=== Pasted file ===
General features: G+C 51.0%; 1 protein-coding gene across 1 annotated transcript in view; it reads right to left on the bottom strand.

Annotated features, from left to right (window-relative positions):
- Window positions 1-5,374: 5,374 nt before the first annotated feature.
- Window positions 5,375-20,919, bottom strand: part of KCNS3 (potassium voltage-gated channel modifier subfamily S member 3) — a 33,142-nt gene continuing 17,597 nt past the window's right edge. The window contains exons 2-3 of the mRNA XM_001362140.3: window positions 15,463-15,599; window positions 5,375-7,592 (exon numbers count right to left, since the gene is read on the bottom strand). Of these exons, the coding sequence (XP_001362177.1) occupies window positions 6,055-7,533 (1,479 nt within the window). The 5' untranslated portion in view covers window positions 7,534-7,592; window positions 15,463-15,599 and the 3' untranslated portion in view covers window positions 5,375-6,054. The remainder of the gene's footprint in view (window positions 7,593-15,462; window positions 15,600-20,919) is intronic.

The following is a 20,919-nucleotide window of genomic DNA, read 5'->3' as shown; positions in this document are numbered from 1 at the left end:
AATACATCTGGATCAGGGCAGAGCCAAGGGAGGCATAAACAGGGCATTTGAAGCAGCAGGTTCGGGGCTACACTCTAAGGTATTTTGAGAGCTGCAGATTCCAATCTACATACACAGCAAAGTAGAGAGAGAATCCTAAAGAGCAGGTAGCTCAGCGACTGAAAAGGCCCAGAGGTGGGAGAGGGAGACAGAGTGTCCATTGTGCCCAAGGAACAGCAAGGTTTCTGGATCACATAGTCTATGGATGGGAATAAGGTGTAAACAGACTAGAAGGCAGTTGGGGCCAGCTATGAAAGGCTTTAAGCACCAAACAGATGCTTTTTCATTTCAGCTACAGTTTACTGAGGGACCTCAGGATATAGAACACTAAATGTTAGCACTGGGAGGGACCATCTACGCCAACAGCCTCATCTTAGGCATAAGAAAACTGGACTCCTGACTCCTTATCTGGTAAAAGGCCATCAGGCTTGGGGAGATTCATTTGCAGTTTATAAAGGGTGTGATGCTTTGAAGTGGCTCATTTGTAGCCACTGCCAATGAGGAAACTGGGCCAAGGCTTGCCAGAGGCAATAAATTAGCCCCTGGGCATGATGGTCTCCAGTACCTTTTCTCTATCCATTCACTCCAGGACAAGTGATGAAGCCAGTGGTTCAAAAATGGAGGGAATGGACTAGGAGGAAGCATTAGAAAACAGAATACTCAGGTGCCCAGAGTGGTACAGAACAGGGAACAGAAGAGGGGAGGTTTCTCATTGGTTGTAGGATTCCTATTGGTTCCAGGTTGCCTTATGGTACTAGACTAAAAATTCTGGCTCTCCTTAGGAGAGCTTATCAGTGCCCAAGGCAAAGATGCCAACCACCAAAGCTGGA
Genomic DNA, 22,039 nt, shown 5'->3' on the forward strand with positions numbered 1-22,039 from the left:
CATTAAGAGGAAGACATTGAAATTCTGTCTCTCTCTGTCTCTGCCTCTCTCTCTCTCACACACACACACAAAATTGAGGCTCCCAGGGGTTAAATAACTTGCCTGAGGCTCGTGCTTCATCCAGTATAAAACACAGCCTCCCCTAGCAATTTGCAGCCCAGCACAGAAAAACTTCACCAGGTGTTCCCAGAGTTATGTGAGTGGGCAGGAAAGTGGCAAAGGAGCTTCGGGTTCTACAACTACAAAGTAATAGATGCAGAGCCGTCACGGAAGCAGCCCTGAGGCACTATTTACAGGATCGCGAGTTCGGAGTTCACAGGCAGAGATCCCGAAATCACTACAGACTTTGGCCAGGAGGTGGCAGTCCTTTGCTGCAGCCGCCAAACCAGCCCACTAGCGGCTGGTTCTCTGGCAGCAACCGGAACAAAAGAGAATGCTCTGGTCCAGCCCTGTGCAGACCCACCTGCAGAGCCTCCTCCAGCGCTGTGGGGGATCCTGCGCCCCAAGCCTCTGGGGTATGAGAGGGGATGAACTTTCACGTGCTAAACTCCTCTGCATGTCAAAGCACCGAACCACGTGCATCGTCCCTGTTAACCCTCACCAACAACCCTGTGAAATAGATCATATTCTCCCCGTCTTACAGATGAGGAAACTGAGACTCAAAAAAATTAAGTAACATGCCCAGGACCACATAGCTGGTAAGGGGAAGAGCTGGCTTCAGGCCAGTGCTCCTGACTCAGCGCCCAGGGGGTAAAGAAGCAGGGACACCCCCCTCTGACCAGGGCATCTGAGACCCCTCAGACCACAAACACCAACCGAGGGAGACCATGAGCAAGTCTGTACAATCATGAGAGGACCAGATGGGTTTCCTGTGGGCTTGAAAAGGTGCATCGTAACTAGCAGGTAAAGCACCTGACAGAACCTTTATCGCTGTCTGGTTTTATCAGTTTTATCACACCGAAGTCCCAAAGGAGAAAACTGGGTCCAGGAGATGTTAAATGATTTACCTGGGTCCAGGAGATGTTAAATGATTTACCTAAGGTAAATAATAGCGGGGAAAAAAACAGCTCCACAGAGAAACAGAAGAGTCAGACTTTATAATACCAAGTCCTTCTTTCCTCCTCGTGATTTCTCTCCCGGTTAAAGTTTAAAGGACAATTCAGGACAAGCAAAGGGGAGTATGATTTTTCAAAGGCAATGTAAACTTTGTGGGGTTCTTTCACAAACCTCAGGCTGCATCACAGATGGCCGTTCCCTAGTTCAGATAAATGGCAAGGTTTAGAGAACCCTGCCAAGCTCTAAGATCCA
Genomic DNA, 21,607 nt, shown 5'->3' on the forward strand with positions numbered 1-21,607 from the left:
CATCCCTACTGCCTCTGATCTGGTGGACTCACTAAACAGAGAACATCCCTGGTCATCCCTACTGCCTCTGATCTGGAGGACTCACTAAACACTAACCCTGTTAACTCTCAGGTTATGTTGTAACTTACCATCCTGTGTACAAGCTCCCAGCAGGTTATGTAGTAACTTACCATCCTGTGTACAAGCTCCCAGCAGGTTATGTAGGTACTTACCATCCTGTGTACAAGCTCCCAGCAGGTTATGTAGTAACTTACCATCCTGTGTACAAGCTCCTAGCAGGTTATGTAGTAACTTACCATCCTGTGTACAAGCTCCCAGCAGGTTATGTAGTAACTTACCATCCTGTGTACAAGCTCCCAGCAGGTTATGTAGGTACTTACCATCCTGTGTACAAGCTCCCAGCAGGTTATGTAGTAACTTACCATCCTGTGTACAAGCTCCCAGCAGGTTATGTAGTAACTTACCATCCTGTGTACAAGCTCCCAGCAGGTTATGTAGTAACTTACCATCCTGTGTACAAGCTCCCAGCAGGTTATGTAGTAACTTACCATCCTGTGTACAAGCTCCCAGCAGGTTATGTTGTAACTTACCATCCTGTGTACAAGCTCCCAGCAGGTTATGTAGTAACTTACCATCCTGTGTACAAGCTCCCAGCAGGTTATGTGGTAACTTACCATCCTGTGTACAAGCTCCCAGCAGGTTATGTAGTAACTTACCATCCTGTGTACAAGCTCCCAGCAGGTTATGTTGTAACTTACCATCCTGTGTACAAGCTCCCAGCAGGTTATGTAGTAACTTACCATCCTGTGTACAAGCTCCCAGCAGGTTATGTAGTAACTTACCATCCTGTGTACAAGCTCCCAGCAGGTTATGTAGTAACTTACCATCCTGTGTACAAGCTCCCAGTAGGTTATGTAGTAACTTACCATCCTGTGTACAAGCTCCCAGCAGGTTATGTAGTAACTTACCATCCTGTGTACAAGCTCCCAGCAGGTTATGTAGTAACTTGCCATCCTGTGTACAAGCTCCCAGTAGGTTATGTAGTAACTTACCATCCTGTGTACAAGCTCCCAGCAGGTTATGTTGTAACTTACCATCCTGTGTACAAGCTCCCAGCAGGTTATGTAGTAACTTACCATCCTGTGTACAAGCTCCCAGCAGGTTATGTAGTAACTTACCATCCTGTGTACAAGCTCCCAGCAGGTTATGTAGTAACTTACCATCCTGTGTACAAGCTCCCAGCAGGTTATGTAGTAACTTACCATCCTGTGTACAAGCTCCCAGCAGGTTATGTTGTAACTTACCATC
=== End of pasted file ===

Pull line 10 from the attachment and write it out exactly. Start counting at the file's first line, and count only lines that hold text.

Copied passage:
CATCCCTACTGCCTCTGATCTGGTGGACTCACTAAACAGAGAACATCCCTGGTCATCCCTACTGCCTCTGATCTGGAGGACTCACTAAACACTAACCCTGTTAACTCTCAGGTTATGTTGTAACTTACCATCCTGTGTACAAGCTCCCAGCAGGTTATGTAGTAACTTACCATCCTGTGTACAAGCTCCCAGCAGGTTATGTAGGTACTTACCATCCTGTGTACAAGCTCCCAGCAGGTTATGTAGTAACTTACCATCCTGTGTACAAGCTCCTAGCAGGTTATGTAGTAACTTACCATCCTGTGTACAAGCTCCCAGCAGGTTATGTAGTAACTTACCATCCTGTGTACAAGCTCCCAGCAGGTTATGTAGGTACTTACCATCCTGTGTACAAGCTCCCAGCAGGTTATGTAGTAACTTACCATCCTGTGTACAAGCTCCCAGCAGGTTATGTAGTAACTTACCATCCTGTGTACAAGCTCCCAGCAGGTTATGTAGTAACTTACCATCCTGTGTACAAGCTCCCAGCAGGTTATGTAGTAACTTACCATCCTGTGTACAAGCTCCCAGCAGGTTATGTTGTAACTTACCATCCTGTGTACAAGCTCCCAGCAGGTTATGTAGTAACTTACCATCCTGTGTACAAGCTCCCAGCAGGTTATGTGGTAACTTACCATCCTGTGTACAAGCTCCCAGCAGGTTATGTAGTAACTTACCATCCTGTGTACAAGCTCCCAGCAGGTTATGTTGTAACTTACCATCCTGTGTACAAGCTCCCAGCAGGTTATGTAGTAACTTACCATCCTGTGTACAAGCTCCCAGCAGGTTATGTAGTAACTTACCATCCTGTGTACAAGCTCCCAGCAGGTTATGTAGTAACTTACCATCCTGTGTACAAGCTCCCAGTAGGTTATGTAGTAACTTACCATCCTGTGTACAAGCTCCCAGCAGGTTATGTAGTAACTTACCATCCTGTGTACAAGCTCCCAGCAGGTTATGTAGTAACTTGCCATCCTGTGTACAAGCTCCCAGTAGGTTATGTAGTAACTTACCATCCTGTGTACAAGCTCCCAGCAGGTTATGTTGTAACTTACCATCCTGTGTACAAGCTCCCAGCAGGTTATGTAGTAACTTACCATCCTGTGTACAAGCTCCCAGCAGGTTATGTAGTAACTTACCATCCTGTGTACAAGCTCCCAGCAGGTTATGTAGTAACTTACCATCCTGTGTACAAGCTCCCAGCAGGTTATGTAGTAACTTACCATCCTGTGTACAAGCTCCCAGCAGGTTATGTTGTAACTTACCATC